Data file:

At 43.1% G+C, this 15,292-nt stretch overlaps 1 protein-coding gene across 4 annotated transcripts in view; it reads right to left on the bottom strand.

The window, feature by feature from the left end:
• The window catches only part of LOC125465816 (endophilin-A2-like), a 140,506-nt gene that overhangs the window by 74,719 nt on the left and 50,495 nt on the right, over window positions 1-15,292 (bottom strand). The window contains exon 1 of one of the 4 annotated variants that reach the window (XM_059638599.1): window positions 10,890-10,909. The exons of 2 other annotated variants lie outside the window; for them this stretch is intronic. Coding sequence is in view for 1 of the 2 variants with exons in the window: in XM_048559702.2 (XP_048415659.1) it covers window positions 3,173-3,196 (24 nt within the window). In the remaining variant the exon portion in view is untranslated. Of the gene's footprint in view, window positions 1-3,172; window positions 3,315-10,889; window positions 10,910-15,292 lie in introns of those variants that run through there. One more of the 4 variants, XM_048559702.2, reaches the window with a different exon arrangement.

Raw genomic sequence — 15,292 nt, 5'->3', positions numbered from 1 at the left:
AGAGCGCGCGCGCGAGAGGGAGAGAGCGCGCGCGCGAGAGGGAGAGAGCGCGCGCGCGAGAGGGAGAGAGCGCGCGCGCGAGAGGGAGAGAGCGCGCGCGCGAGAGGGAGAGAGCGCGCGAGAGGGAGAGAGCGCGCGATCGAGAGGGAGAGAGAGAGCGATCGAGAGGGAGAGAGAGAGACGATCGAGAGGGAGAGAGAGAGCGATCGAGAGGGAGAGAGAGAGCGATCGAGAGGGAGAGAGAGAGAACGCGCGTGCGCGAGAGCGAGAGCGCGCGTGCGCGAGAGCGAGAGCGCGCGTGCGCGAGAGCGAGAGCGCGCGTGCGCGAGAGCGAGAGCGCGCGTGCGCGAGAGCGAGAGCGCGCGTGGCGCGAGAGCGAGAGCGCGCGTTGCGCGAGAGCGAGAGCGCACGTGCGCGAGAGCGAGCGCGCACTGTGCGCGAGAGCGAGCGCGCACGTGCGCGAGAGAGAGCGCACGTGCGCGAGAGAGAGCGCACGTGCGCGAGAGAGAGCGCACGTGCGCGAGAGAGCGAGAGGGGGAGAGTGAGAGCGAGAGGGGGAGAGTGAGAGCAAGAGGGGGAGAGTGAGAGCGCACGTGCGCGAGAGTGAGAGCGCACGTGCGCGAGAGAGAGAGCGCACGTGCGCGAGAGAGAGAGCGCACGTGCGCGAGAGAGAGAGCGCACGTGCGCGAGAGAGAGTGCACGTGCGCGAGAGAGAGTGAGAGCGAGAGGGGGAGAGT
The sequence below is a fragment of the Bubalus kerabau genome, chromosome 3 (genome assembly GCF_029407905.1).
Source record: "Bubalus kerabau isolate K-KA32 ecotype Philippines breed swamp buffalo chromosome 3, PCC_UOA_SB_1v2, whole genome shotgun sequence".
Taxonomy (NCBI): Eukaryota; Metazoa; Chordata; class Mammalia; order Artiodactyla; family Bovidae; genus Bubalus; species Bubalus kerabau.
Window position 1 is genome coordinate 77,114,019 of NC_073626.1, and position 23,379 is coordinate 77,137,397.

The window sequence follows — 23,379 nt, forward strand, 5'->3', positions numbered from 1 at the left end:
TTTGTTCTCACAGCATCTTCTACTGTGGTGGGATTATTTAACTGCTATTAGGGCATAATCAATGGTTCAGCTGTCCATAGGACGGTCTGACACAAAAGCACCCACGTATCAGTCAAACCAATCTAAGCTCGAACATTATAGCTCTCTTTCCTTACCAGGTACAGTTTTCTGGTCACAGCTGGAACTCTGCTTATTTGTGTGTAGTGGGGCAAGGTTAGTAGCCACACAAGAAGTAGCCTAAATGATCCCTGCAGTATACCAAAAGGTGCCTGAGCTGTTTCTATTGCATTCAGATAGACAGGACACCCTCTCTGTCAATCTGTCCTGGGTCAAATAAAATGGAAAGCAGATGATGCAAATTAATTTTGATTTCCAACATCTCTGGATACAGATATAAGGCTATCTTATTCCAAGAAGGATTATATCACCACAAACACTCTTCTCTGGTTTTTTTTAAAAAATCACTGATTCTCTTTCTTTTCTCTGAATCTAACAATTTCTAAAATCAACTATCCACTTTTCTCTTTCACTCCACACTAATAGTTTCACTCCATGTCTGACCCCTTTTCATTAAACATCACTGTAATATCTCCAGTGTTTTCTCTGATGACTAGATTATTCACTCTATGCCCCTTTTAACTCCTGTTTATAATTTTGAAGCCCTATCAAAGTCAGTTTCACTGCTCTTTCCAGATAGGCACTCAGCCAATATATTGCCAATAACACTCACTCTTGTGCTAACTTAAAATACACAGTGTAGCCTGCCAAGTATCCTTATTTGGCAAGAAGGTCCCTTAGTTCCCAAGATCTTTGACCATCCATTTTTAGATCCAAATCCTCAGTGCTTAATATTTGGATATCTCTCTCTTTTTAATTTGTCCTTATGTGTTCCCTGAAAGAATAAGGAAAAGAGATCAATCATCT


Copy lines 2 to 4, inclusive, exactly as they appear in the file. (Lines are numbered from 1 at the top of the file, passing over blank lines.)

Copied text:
The window, feature by feature from the left end:
• The window catches only part of LOC125465816 (endophilin-A2-like), a 140,506-nt gene that overhangs the window by 74,719 nt on the left and 50,495 nt on the right, over window positions 1-15,292 (bottom strand). The window contains exon 1 of one of the 4 annotated variants that reach the window (XM_059638599.1): window positions 10,890-10,909. The exons of 2 other annotated variants lie outside the window; for them this stretch is intronic. Coding sequence is in view for 1 of the 2 variants with exons in the window: in XM_048559702.2 (XP_048415659.1) it covers window positions 3,173-3,196 (24 nt within the window). In the remaining variant the exon portion in view is untranslated. Of the gene's footprint in view, window positions 1-3,172; window positions 3,315-10,889; window positions 10,910-15,292 lie in introns of those variants that run through there. One more of the 4 variants, XM_048559702.2, reaches the window with a different exon arrangement.

Raw genomic sequence — 15,292 nt, 5'->3', positions numbered from 1 at the left: